Passkeys Promised a Future Without Passwords, But They're Turning Our Present Into a Walled Garden

One of its advocates cautions users that how Big Tech firms are using passkeys to further confine users within their ecosystems.

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The original vision for the technology behind passkeys was completely open. The goal was pretty straightforward: To find an alternative to eliminate passwords. However, the approach to achieving this has been compromised.

At least, that’s what William Brown, a software engineer at SUSE Labs, claims. He’s well-versed in this area, given that he was the person primarily responsible for developing webauthn-rs, an open-source Rust library created to implement the WebAuthn (Web Authentication) standard.

The Rust library was one of the first to implement the type of authentication sought with passkeys and has been used in projects like authenticator-rs, which is used in Firefox. However, Brown is disappointed with the direction the passkey ecosystem has taken.

Over 150 platforms already support passkeys. Companies and platforms such as WhatsApp, Twitter, TikTok, PlayStation, PayPal, Microsoft, Google, Apple, and Amazon have adopted this interesting new way to sign in.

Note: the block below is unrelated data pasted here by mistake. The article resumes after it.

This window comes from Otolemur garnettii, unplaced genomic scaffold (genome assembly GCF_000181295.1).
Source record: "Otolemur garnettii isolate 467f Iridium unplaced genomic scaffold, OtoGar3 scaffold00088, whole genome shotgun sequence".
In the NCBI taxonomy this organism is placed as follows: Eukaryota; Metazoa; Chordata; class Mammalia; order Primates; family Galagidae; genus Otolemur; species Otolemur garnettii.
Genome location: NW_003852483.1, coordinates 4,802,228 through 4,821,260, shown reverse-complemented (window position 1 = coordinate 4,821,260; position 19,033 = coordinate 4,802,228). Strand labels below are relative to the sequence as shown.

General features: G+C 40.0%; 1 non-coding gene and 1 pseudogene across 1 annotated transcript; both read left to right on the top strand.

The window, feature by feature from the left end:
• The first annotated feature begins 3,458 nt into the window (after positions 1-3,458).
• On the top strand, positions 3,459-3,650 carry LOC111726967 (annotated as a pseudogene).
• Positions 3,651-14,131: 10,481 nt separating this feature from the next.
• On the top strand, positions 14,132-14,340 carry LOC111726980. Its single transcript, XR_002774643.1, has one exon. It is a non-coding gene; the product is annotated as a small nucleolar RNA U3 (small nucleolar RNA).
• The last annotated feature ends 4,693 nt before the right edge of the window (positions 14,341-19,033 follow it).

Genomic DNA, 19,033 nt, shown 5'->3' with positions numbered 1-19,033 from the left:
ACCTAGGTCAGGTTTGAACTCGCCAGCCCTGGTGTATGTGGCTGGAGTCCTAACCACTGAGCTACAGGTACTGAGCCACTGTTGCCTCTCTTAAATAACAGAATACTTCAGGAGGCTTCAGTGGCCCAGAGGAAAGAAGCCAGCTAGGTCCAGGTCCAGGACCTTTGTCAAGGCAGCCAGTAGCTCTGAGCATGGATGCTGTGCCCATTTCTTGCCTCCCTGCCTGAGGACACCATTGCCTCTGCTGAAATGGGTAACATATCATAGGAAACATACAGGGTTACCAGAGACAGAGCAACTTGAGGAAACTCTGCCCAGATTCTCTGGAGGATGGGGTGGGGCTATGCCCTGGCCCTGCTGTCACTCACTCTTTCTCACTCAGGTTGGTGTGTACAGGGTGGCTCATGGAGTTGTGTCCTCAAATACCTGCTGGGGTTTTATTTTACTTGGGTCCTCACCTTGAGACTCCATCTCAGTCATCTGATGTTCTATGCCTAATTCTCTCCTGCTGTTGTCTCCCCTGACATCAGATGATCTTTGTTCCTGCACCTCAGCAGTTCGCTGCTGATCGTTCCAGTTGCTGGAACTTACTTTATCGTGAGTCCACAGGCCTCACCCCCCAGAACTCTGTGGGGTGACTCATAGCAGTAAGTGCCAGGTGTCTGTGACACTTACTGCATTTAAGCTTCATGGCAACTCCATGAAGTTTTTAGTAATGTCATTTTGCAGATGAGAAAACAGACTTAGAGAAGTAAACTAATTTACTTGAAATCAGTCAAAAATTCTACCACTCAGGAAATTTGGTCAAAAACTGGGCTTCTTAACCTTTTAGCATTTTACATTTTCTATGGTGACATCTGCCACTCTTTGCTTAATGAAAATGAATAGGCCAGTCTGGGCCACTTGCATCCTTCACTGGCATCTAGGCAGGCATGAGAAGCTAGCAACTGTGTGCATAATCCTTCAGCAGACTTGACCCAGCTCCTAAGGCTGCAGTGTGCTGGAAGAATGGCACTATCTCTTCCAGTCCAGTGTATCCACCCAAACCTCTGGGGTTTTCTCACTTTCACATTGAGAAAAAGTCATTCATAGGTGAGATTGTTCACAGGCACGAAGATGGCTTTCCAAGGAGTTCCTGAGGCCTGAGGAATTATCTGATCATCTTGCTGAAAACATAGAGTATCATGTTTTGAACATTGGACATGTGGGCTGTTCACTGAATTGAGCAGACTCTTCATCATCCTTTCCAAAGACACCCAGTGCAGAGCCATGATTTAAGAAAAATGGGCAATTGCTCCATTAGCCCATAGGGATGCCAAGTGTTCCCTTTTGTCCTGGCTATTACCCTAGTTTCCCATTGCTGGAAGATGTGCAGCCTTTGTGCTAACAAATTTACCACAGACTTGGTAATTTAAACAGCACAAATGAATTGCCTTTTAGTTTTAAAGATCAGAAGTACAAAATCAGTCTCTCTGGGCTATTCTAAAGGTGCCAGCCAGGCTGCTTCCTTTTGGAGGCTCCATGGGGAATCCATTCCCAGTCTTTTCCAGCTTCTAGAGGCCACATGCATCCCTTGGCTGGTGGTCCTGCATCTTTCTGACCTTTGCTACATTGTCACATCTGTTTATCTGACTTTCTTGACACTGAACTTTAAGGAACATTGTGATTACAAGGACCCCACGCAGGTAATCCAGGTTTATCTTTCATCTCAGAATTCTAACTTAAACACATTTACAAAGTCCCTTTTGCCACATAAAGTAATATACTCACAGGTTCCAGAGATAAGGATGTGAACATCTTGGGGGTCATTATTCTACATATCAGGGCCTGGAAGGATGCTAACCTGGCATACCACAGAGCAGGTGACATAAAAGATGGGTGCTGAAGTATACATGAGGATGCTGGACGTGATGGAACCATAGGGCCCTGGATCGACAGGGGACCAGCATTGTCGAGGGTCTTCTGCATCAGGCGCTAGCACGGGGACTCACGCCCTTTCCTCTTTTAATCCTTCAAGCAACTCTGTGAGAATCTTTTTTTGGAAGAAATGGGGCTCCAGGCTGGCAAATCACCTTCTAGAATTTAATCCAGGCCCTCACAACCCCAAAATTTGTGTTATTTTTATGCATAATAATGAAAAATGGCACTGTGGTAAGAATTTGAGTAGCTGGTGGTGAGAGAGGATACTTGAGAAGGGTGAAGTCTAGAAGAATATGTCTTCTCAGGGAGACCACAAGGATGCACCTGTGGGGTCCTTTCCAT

Passkeys are codes created using public-key cryptography, eliminating the need to remember multiple passwords for different platforms. They are stored and managed automatically on devices like cell phones or PCs and allow users to log in using facial recognition, fingerprint recognition, or a PIN.

According to Brown, the issue is that major technology companies seem to prioritize their own interests when offering this seamless user experience. For example, he mentions Chrome, a browser controlled by Google, which dictates what Chrome can and can’t integrate.

Moreover, the implementation of passkeys is inconsistent and uneven. In this regard, there’s another known issue: Physical security keys–such as YubiKeys and Google’s Titan–don’t work well, as they have a limited storage capacity. Many of them can store no more than 25 keys, but users often have many more platforms that they access regularly.

So, what role have Google and Apple had in all this? These companies have turned our mobile devices into a “security key,” further locking us into their ecosystems. These secure credentials can’t be extracted or exported, and the experiences offered by websites are, once again, inconsistent and not entirely effective.

Wired reporter Matt Burgess attempted to switch from using passwords to using passkeys exclusively, but he described the experience as “a total mess.” This sentiment was also echoed in several threads on Reddit.

While the idea is promising, the implementation falls short. Brown suggests using a password manager like Bitwarden, which is open-source and free to download, as an alternative to the closed ecosystems of Apple or Google.

“If you really want passkeys, you should store them in a password manager that you can control. Don’t use a platform-controlled keystore, and be very cautious with security keys,” Brown says.

He also advised that if you decide to use a physical security key, you should use it specifically to unlock the password manager and your email account, as these are the two major entry points to the rest of your credentials for accessing other platforms.

Image | Yungkingz via Midjourney

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